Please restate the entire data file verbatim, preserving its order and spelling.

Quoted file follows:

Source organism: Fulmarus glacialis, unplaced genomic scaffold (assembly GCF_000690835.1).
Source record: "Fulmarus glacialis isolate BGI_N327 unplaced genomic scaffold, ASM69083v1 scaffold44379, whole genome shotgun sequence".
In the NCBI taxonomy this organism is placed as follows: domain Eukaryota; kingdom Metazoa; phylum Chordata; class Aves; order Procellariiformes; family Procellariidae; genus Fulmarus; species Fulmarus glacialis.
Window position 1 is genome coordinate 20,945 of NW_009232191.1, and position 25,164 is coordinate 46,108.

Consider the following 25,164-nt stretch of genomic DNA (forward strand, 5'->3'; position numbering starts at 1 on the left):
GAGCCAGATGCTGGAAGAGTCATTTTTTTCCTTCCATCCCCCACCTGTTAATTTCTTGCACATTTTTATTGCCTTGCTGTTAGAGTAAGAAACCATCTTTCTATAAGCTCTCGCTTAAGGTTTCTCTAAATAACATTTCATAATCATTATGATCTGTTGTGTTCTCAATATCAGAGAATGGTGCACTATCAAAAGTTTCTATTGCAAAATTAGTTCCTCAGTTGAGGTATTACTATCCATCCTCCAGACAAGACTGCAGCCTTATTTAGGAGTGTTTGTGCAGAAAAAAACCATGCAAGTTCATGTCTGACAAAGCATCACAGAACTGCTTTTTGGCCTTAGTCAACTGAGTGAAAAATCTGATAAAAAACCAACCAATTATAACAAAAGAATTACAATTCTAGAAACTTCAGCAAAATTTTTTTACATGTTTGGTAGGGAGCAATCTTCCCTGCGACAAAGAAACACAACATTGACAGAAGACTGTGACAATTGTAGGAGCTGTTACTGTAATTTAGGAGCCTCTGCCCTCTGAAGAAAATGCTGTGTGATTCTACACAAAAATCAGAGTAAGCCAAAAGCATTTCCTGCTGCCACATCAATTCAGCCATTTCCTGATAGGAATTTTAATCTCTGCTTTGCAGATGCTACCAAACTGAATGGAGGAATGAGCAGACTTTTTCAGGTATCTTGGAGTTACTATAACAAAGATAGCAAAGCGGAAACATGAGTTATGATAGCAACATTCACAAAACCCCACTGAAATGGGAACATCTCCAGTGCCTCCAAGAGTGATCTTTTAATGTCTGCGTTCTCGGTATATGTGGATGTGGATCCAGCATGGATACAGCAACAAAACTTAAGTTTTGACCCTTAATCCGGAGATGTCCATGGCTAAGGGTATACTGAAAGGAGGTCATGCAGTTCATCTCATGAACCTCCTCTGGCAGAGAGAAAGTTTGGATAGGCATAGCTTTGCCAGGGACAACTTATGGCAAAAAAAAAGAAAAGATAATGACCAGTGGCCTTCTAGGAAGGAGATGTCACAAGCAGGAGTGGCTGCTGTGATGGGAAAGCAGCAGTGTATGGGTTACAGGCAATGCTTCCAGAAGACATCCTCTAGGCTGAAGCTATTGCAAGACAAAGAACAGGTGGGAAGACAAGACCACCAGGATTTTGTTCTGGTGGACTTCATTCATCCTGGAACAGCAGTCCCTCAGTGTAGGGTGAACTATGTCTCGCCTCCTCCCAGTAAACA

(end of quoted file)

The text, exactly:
Source organism: Fulmarus glacialis, unplaced genomic scaffold (assembly GCF_000690835.1).
Source record: "Fulmarus glacialis isolate BGI_N327 unplaced genomic scaffold, ASM69083v1 scaffold44379, whole genome shotgun sequence".
In the NCBI taxonomy this organism is placed as follows: domain Eukaryota; kingdom Metazoa; phylum Chordata; class Aves; order Procellariiformes; family Procellariidae; genus Fulmarus; species Fulmarus glacialis.
Window position 1 is genome coordinate 20,945 of NW_009232191.1, and position 25,164 is coordinate 46,108.

Consider the following 25,164-nt stretch of genomic DNA (forward strand, 5'->3'; position numbering starts at 1 on the left):
GAGCCAGATGCTGGAAGAGTCATTTTTTTCCTTCCATCCCCCACCTGTTAATTTCTTGCACATTTTTATTGCCTTGCTGTTAGAGTAAGAAACCATCTTTCTATAAGCTCTCGCTTAAGGTTTCTCTAAATAACATTTCATAATCATTATGATCTGTTGTGTTCTCAATATCAGAGAATGGTGCACTATCAAAAGTTTCTATTGCAAAATTAGTTCCTCAGTTGAGGTATTACTATCCATCCTCCAGACAAGACTGCAGCCTTATTTAGGAGTGTTTGTGCAGAAAAAAACCATGCAAGTTCATGTCTGACAAAGCATCACAGAACTGCTTTTTGGCCTTAGTCAACTGAGTGAAAAATCTGATAAAAAACCAACCAATTATAACAAAAGAATTACAATTCTAGAAACTTCAGCAAAATTTTTTTACATGTTTGGTAGGGAGCAATCTTCCCTGCGACAAAGAAACACAACATTGACAGAAGACTGTGACAATTGTAGGAGCTGTTACTGTAATTTAGGAGCCTCTGCCCTCTGAAGAAAATGCTGTGTGATTCTACACAAAAATCAGAGTAAGCCAAAAGCATTTCCTGCTGCCACATCAATTCAGCCATTTCCTGATAGGAATTTTAATCTCTGCTTTGCAGATGCTACCAAACTGAATGGAGGAATGAGCAGACTTTTTCAGGTATCTTGGAGTTACTATAACAAAGATAGCAAAGCGGAAACATGAGTTATGATAGCAACATTCACAAAACCCCACTGAAATGGGAACATCTCCAGTGCCTCCAAGAGTGATCTTTTAATGTCTGCGTTCTCGGTATATGTGGATGTGGATCCAGCATGGATACAGCAACAAAACTTAAGTTTTGACCCTTAATCCGGAGATGTCCATGGCTAAGGGTATACTGAAAGGAGGTCATGCAGTTCATCTCATGAACCTCCTCTGGCAGAGAGAAAGTTTGGATAGGCATAGCTTTGCCAGGGACAACTTATGGCAAAAAAAAAGAAAAGATAATGACCAGTGGCCTTCTAGGAAGGAGATGTCACAAGCAGGAGTGGCTGCTGTGATGGGAAAGCAGCAGTGTATGGGTTACAGGCAATGCTTCCAGAAGACATCCTCTAGGCTGAAGCTATTGCAAGACAAAGAACAGGTGGGAAGACAAGACCACCAGGATTTTGTTCTGGTGGACTTCATTCATCCTGGAACAGCAGTCCCTCAGTGTAGGGTGAACTATGTCTCGCCTCCTCCCAGTAAACA